Choosing a Brush- Paint and stain brushes come with either natural or acrylic bristles. For best results, start with a good quality brush designed for the type of project you are working on. Wide brushes work well for covering large areas but will not allow for a high level of control that a smaller brush provides. Natural bristle brushes work better for oil stains, while acrylic bristles work well with latex paint. Ask your Curtis Lumber paint expert for more details on choosing a brush.
Picking the Right Roller Cover- Most rollers are 3″, 4″, 9″, or 18″ and will require an identical cover. Specialty rollers are available for driveway sealer, narrow spaces, or even textures. The most important attribute of a roller cover is its nap, or thickness. 1/2″ or 3/8″ are common naps and will work for most all purpose applications. For extremely smooth surfaces, a thinner nap, 3/16″ or 1/4″, should be used. If your surface is rough, a thicker nap is useful, such as 3/4″. A good thing to remember is, larger nap rollers pick up more paint that can then fill in rough spots, but may also leave too much paint on the surface.
Should I Spray?- While painting isn’t difficult, it can be time consuming. Because of this, there are many time-saving spray application options available. Before you decide to spray, you should determine if your project is a good candidate.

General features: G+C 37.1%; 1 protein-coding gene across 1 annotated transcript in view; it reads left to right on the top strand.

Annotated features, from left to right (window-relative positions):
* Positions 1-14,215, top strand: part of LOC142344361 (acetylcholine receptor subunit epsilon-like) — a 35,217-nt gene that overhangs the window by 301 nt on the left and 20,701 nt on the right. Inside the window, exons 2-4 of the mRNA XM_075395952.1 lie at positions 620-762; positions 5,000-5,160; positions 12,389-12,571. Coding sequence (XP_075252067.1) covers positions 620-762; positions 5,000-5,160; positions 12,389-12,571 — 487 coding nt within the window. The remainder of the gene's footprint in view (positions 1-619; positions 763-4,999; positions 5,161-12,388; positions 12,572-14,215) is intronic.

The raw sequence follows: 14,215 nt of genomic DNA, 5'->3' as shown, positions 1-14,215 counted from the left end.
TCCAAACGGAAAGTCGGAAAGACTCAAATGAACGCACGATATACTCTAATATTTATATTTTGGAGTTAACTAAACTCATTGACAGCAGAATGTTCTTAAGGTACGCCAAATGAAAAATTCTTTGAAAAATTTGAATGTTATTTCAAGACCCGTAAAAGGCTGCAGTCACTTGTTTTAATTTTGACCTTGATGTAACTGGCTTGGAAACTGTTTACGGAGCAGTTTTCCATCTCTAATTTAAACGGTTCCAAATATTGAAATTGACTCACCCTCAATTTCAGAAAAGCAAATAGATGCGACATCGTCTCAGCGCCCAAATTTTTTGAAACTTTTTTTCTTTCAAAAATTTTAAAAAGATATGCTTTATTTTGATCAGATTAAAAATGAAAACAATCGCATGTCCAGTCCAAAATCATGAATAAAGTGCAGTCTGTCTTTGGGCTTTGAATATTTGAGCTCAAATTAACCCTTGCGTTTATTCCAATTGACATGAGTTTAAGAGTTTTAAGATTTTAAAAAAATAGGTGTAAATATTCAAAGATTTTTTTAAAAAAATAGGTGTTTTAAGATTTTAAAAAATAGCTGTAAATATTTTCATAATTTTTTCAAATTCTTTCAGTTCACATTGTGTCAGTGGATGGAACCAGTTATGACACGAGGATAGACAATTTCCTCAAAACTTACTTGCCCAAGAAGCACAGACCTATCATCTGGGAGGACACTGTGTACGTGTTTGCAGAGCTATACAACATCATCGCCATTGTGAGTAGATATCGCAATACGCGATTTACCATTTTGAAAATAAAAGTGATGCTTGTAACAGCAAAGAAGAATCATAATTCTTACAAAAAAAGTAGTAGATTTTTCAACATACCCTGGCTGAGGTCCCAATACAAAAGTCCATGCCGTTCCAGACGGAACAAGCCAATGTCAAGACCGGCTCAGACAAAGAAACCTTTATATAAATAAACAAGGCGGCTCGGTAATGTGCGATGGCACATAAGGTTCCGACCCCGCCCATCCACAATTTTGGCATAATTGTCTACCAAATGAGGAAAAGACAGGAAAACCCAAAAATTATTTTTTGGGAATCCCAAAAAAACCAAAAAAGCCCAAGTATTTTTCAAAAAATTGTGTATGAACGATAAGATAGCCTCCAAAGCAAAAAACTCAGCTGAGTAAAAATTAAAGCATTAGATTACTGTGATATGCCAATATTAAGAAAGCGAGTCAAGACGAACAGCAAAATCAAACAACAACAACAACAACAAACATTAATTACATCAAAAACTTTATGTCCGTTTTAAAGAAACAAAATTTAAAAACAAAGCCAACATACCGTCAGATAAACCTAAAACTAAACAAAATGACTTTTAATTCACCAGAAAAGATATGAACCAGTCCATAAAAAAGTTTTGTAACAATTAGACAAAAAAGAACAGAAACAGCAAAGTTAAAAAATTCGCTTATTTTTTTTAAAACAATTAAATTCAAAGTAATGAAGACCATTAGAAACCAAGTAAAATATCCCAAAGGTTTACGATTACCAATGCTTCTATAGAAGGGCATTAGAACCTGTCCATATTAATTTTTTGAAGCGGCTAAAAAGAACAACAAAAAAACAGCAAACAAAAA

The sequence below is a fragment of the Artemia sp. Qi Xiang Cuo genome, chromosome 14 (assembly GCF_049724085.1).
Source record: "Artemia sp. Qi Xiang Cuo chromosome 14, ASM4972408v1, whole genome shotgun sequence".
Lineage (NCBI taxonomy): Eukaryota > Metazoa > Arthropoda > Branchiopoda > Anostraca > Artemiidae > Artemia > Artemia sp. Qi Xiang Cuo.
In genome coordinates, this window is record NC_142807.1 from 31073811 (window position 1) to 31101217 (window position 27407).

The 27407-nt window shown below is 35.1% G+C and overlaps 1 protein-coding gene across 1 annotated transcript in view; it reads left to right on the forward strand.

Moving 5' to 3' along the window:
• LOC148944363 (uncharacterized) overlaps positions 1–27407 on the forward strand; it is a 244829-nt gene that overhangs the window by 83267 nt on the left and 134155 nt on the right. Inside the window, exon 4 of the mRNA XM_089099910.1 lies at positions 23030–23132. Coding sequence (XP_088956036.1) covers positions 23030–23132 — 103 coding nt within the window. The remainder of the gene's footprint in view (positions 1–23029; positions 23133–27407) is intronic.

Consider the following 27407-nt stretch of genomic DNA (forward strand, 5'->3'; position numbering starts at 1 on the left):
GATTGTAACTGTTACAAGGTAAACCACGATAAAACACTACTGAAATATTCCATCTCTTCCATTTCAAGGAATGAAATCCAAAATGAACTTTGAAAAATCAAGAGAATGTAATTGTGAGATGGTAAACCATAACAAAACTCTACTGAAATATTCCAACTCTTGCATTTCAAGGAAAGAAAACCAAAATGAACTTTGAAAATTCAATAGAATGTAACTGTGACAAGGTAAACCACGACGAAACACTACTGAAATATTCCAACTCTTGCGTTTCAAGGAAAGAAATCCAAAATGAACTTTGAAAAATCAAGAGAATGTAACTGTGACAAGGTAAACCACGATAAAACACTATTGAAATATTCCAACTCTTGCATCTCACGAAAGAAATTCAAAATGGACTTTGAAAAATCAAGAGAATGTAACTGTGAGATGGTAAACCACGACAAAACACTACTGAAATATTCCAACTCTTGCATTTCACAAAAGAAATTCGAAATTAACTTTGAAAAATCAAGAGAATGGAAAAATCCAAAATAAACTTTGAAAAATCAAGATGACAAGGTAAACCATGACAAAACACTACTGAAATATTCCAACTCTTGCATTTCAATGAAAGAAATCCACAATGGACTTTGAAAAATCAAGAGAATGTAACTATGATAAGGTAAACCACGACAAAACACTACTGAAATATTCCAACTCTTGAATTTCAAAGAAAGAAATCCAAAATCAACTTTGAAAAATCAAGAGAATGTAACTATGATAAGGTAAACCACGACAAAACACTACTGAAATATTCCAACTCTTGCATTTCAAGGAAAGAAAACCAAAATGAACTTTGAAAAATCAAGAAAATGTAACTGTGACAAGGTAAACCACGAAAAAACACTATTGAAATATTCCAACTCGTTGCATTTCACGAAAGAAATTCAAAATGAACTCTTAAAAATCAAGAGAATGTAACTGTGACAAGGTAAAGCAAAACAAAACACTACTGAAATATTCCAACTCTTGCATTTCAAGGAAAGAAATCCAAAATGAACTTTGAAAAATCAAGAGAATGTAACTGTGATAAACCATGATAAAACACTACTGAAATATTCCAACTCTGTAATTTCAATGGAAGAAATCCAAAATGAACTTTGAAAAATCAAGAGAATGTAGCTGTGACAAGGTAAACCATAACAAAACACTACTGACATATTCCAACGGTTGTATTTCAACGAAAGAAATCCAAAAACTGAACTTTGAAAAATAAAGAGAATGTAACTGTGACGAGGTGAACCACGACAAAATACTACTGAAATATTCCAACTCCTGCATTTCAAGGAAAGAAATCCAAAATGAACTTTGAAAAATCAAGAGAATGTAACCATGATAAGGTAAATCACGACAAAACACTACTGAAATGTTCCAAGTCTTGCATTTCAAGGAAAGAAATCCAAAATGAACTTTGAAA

Canned spray paint can be good for irregular shaped items or when you just want to put a finish on something quickly and looks are not a big concern. Power Sprayers allow you to control the width of your spray and pour in stains or standard interior or exterior paints. A good situation for spraying indoors is for a new construction project with no flooring installed. All areas you do not want covered with paint should be masked. Be careful because the spray will travel, so make sure everything around you is covered. Outdoors, be aware of wind and your neighbors’ property. As always, follow the paint sprayer and paint manufacturer’s instructions and wear the proper safety equipment.
Protecting Areas from Unwanted Painting or Staining
- Use a Drop cloth to cover all floors, furniture or anywhere paint or stain may splatter
- Place blue painter’s tape around trim, ceilings and other areas not to be finished
- Use a smaller, angled trim brush around edges.
- Remove Switch plate and outlet covers prior to painting or staining.
Clean Up Tips
- Thoroughly rinse brushes or roller covers with soapy, warm water if it is an Acrylic or Latex and use Mineral Spirits if it is an Alkyd or Oil Based.
- It is a good idea to have plenty of clean rags and either warm soapy water or mineral spirits handy in case of a spill or splatter.
- If you will be applying a second coat of the same paint or stain, you can store your brush or roller in a sealed plastic bag to save from cleaning them each time.
Come to Curtis Lumber for friendly advice and to start your painting project off right!